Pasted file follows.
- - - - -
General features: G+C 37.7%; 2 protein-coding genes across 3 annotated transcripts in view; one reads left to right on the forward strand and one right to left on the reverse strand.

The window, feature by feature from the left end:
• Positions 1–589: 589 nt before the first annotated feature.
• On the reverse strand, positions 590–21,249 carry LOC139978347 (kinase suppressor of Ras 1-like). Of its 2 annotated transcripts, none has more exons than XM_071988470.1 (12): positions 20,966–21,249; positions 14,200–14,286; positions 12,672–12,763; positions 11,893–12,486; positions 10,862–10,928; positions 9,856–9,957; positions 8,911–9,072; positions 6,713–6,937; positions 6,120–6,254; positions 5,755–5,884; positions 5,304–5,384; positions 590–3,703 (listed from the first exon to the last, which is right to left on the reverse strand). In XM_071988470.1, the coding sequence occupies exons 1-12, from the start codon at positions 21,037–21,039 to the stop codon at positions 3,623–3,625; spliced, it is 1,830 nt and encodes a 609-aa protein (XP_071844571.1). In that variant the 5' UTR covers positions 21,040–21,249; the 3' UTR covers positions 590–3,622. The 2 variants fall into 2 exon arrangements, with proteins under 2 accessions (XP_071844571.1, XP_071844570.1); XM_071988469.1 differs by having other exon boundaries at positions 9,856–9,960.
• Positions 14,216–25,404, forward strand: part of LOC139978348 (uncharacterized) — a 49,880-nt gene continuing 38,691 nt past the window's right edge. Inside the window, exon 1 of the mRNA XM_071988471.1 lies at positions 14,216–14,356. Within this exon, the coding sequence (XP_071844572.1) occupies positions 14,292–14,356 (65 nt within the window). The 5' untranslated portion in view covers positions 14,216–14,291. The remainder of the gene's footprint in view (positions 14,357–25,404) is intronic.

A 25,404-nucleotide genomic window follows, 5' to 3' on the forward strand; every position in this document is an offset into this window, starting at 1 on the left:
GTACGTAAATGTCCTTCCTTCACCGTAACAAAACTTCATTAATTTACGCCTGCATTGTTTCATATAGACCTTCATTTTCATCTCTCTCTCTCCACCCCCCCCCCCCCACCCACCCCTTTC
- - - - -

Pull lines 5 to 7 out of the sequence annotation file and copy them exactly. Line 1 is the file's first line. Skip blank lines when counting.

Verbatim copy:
• Positions 14,216–25,404, forward strand: part of LOC139978348 (uncharacterized) — a 49,880-nt gene continuing 38,691 nt past the window's right edge. Inside the window, exon 1 of the mRNA XM_071988471.1 lies at positions 14,216–14,356. Within this exon, the coding sequence (XP_071844572.1) occupies positions 14,292–14,356 (65 nt within the window). The 5' untranslated portion in view covers positions 14,216–14,291. The remainder of the gene's footprint in view (positions 14,357–25,404) is intronic.

A 25,404-nucleotide genomic window follows, 5' to 3' on the forward strand; every position in this document is an offset into this window, starting at 1 on the left:
GTACGTAAATGTCCTTCCTTCACCGTAACAAAACTTCATTAATTTACGCCTGCATTGTTTCATATAGACCTTCATTTTCATCTCTCTCTCTCCACCCCCCCCCCCCCACCCACCCCTTTC